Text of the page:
William H. Gass Biography


(Masterpieces of American Literature)

William Howard Gass was born in Fargo, North Dakota, on July 30, 1924, the son of William and Claire (Sorensen) Gass. With two brief exceptions, Gass has spent most of his life in the Midwest, the place most frequently evoked in his works of fiction. From 1943 to 1946, he served in the U.S. Navy, principally in China and Japan. He left the Navy in 1946 with the rank of ensign, and in 1947 he finished his undergraduate studies at Kenyon College in Ohio. He then enrolled in graduate studies in philosophy at Cornell University in New York, specializing in the philosophical analysis of language, a preoccupation that would become the central focus in his works of fiction.

While working on his Ph.D. in philosophy at Cornell, Gass supported himself by working as an instructor of philosophy at the College of Wooster (in Wooster, Ohio) from 1950 to 1954. On June 17, 1952, he married Mary Patricia O’Kelly, with whom he had two sons and one daughter. In 1954, he received the Ph.D. from Cornell and immediately took a new teaching position as a professor at Purdue University, where he taught until 1969. The period at Purdue was an especially productive one for Gass. During this time, he published his highly original first novel, Omensetter’s Luck (1966), and a critically acclaimed book of short stories, In the Heart of the Heart of the Country, and Other Stories (1968). In 1968, Gass also published an important novella, Willie Masters’ Lonesome Wife, which appeared in the pages of TriQuarterly magazine. In 1969, he married again, to Mary Alice Henderson, with whom he had two daughters.

In 1969, Gass also began a long and fruitful association with Washington...

(The entire section is 702 words.)

William H. Gass Biography

(Masterpieces of American Literature)

In a marvelous book called The Fabulators (1967), the distinguished critic Robert Scholes suggested that the best writers of the late twentieth century were not realistic storytellers so much as artists who were motivated by the embellishments and multiple possibilities in any story. He called this process “fabulation” and identified the work of Kurt Vonnegut and John Barth as prime examples.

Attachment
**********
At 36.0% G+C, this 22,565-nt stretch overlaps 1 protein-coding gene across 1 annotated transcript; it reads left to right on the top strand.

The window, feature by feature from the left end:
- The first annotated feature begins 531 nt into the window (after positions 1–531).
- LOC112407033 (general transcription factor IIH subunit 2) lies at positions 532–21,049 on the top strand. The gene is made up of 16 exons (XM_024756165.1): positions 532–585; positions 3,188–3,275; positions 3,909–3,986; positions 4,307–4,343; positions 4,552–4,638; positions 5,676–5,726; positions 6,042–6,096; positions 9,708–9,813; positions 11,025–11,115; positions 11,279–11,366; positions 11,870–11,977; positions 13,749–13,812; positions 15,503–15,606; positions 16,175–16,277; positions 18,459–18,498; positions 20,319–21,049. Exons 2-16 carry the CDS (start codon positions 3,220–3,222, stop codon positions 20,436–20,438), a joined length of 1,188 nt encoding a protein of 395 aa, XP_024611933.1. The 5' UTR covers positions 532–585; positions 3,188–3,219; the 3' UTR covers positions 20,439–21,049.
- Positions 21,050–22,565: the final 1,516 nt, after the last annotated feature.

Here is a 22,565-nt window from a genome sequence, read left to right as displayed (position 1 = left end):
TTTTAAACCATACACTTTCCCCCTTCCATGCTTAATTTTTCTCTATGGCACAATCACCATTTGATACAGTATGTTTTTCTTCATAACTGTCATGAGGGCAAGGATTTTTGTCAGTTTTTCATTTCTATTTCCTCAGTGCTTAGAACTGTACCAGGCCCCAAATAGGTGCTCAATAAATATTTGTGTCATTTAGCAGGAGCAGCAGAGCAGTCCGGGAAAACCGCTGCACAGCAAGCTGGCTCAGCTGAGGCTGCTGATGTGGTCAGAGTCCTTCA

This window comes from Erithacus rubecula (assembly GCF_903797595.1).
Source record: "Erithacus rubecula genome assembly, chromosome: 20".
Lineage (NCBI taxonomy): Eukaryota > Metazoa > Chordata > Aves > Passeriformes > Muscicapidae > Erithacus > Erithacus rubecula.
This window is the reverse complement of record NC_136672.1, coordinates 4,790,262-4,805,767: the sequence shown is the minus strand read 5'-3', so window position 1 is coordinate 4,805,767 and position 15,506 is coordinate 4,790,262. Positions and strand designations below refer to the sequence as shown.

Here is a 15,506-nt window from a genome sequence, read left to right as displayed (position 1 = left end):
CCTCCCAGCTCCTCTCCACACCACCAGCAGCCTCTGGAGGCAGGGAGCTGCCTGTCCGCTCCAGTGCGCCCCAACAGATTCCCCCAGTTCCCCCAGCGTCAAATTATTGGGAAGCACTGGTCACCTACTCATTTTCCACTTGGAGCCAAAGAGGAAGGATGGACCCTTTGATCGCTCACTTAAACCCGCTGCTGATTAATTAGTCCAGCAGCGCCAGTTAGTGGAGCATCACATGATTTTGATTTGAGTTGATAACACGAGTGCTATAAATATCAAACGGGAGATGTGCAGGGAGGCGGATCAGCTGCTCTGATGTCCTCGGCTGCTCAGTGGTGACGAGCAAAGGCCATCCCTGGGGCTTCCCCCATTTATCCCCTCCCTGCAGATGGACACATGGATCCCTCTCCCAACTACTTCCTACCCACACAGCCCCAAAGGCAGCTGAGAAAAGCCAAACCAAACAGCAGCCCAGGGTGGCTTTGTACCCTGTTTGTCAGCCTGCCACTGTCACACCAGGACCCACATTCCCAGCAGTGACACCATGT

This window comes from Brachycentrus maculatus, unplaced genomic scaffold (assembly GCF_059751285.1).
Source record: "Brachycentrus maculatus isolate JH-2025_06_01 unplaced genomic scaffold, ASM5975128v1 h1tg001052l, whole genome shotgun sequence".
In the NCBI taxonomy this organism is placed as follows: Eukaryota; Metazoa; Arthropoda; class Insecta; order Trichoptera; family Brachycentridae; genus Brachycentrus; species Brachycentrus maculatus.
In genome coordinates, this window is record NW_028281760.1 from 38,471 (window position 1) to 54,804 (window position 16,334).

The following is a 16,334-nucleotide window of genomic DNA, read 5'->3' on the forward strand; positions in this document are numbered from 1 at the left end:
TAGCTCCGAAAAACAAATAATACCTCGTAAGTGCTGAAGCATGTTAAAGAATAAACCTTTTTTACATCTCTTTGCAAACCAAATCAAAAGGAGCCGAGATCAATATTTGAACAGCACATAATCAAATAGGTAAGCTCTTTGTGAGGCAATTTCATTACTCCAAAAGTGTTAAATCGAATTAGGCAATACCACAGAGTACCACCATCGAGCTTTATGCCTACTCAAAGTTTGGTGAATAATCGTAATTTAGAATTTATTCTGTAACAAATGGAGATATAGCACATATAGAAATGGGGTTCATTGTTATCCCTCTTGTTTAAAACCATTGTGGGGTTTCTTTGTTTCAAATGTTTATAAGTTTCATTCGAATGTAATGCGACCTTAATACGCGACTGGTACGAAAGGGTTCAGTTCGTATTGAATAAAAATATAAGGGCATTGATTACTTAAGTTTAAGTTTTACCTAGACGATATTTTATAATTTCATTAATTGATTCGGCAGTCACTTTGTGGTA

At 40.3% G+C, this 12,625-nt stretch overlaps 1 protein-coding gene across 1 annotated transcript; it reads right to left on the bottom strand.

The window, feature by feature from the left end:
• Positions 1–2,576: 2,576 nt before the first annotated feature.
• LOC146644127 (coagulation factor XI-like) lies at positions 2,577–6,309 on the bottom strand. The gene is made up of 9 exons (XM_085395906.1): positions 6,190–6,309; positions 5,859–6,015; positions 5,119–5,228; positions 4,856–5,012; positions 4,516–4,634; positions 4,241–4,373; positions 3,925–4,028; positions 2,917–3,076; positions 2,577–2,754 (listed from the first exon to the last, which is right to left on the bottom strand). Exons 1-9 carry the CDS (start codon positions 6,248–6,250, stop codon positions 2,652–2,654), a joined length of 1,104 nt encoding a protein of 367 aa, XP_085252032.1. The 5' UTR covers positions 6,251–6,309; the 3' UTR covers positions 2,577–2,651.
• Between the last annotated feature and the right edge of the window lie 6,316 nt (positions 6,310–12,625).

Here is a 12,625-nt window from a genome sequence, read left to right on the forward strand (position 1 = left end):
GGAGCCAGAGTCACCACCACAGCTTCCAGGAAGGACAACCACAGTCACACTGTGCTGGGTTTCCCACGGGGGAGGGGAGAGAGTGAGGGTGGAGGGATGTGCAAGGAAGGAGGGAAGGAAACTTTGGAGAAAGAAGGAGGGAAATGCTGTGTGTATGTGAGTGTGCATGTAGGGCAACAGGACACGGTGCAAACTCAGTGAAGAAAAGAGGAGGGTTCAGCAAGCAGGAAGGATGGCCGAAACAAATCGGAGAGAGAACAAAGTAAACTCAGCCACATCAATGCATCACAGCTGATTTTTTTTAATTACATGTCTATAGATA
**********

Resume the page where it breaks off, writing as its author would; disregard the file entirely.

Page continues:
Like such fabulators, Gass has entertained and edified his readers by showing them the story behind the story—and the unending possibilities of meaning contained in even the simplest of words. Like all true geniuses, he took an established form, narration, and made something new and beautiful with it, something that no one had yet anticipated.

William H. Gass Biography

(Literary Essentials: Short Fiction Masterpieces)

William Howard Gass attended Kenyon College in Gambier, Ohio, for one year and Ohio Wesleyan University in Delaware, Ohio, for a brief period of study. During World War II, he served in the U.S. Navy and was stationed in China and Japan. After the war he returned to Kenyon College and was graduated in 1947 with a B.A. degree in philosophy. He earned his Ph.D. from Cornell University in 1954. Gass has taught philosophy at a number of colleges, including the College of Wooster in Ohio (1950-1955), Purdue University in Lafayette, Indiana (1955-1969), and Washington University in St. Louis, where he began teaching in 1969 and where he held the title of David May Distinguished University Professor in the Humanities. In 1990, Gass became the first director of the International Writers’ Center at Washington University. Gass married Mary Patricia O’Kelly in 1952; they had two children. In 1969, he married Mary Alice Henderson; they became the parents of twin daughters.

William H. Gass Biography